By Atty. Gilberto Lauengco, J.D.

“Pausing puts things into perspective… “ – Denise Pass

ATTY. GILBERTO LAUENGCO, J.D. is a lawyer, educator, political strategist, government consultant, Lego enthusiast, and the director of CAER Think Tank. He is a Former Vice Chairman of MECO, Special Assistant of NFA and City Administrator among others. His broad experience has molded his unique approach to issues analysis which he calls the oblique observation.

There is a new Netflix series called, “3 Body Problem” with a protagonist that could somehow see a digital countdown that no one else can. In one episode, the said protagonist is told that she would not want it to get to zero. Although it was never revealed what would happen if the countdown went to zero, some viewers assumed that the end of the countdown would coincide with death. It got me wondering how people would act differently if we all had an internal countdown that would tell us how long we have left to live. Perhaps, with a continuing reminder of our mortality, we would all take stock of our lives and focus on what is really important. 

We may not have these internal countdown meters but, every year we are given an opportunity to stop and reflect on our lives. There was a time, not long ago, that Holy Week was like a “pause everything” week. There were no shops, no TV or radio shows (pre-internet or cable era), and no non-religious activities occurring. Metro Manila was like a ghost town with little or no traffic on the major thoroughfares. For families going to the beaches or other destinations outside of the city, the elders would enforce a muted vacation mode, especially during Good Friday and Black Saturday. This weeklong pause of the “regular programming” normally allowed people to stop and reflect, or at least spend valuable time, with loved ones.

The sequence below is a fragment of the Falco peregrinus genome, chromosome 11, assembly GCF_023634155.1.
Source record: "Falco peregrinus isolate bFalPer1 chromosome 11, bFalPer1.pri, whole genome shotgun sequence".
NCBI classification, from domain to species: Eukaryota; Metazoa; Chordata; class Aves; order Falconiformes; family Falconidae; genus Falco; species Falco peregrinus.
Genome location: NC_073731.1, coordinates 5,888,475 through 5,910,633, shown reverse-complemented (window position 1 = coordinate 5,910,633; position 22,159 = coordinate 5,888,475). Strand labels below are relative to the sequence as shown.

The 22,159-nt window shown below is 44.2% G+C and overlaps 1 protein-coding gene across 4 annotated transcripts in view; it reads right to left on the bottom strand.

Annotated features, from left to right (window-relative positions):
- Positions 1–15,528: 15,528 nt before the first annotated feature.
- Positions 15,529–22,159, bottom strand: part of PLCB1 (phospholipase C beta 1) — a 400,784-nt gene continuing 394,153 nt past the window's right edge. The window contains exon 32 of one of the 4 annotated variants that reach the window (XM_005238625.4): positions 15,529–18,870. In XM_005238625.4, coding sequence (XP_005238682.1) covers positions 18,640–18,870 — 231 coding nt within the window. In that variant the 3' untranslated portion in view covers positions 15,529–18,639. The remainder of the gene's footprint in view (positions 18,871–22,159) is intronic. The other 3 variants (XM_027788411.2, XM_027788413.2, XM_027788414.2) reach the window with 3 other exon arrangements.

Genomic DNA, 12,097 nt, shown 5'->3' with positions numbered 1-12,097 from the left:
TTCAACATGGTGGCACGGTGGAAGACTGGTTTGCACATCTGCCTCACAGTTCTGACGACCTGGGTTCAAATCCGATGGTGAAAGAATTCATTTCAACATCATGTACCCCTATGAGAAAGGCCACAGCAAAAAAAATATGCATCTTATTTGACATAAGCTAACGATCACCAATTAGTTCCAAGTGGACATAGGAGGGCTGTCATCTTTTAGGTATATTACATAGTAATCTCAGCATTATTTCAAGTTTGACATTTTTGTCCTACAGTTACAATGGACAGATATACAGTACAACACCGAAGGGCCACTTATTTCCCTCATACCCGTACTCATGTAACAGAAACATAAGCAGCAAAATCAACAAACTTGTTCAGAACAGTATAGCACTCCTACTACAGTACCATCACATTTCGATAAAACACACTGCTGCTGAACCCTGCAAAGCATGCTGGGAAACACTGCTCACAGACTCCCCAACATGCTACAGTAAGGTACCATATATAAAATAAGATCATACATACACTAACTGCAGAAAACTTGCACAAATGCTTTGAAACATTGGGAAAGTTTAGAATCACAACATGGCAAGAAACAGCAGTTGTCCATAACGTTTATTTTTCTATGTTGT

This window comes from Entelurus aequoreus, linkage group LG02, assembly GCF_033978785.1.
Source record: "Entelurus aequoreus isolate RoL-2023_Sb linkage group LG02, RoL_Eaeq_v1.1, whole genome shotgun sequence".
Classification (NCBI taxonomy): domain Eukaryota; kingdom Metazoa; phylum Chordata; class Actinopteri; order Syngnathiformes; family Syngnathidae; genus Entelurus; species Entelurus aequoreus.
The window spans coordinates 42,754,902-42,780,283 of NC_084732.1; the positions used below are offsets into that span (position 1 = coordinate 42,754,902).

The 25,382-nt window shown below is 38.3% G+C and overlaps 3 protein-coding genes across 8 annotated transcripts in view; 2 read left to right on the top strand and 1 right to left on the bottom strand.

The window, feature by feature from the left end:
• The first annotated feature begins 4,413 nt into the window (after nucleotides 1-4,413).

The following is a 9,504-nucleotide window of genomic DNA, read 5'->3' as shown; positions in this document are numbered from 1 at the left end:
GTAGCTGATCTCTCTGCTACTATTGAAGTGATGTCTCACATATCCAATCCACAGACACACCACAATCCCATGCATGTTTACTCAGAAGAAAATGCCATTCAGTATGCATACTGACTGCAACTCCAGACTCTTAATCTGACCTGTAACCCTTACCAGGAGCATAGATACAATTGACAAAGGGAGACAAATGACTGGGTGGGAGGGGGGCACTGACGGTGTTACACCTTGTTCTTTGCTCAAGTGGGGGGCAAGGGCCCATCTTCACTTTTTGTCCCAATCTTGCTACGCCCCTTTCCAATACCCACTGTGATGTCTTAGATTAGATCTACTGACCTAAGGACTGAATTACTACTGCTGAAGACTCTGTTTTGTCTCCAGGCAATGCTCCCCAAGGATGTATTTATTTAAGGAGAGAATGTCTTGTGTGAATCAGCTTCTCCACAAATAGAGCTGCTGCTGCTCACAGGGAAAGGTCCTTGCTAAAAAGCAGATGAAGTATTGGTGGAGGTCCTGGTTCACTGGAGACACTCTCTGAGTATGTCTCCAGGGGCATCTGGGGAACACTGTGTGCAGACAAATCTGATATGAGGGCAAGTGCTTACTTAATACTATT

It must be noted that today, Holy Wednesday, is also often called “Silent Wednesday”. It is the only day of the Holy Week that Scripture is said to be silent about what Jesus Christ was specifically doing. Many scholars say that Wednesday is the day Judas betrayed Jesus Christ thus, it is also called “Spy Wednesday” by some people. Jesus Christ, however, is said to have just spent the day in Bethany “retreating into the silence and solitude”. It was, as if, a pause button was pushed during the middle of this momentous week.  

We all have these conflicts, desires, and other matters that seem to take up most of our time but, are in reality, mere distractions to our true and essential goals. Unfortunately, with everything that is going on in our lives, we rarely get the chance to stop and truly realize that in the end, many of the things we hold dear in our lives such as career, honor, money, pride, and other things are really not that important in the greater scheme of things. There was an article once about what people who are dying often regret. It was culled from the experiences of those who care for the terminally ill. On top of the list was they regret not having more spent time on things that matter like family and friends. Many of them regret spending most of their time on their career, projects, and even petty conflicts.

This Holy Week, perhaps, we can take the opportunity to pause. Turn off the phones and stay away from the toxic world of social media. Take some time off and reflect. 

Today, Holy Week may not be as silent as before because secular beliefs and institutions have chipped away at the traditions of Holy Week. Understandably many will continue to work during this Holy Week. 

In Metro Manila, the MMDA announced that there will be an uptick in road works conducted by the Department of Public Works and Highways, water concessionaires, and a telecommunications firm. Around 40 roads in the Metropolitan areas will be temporarily closed to traffic from 11 p.m. on Wednesday (March 27) to 5 a.m. on Monday (April 1) as the relevant authorities have deemed it the best time to conduct these works due to “limited traffic in the streets during Holy Week. Emergency, traffic, peace and order, and other related government service departments will also be hard at work during the annual mass exodus to the provinces. 

Local government employees at pilgrimage sites like Antipolo will also be busy assisting the millions of pilgrims trooping to their areas during this time. There are also robbers taking advantage of the empty houses to ply their trade. For all of the individuals, including the robbers, please find some time no matter how small to hit that pause button.

This is my oblique observation.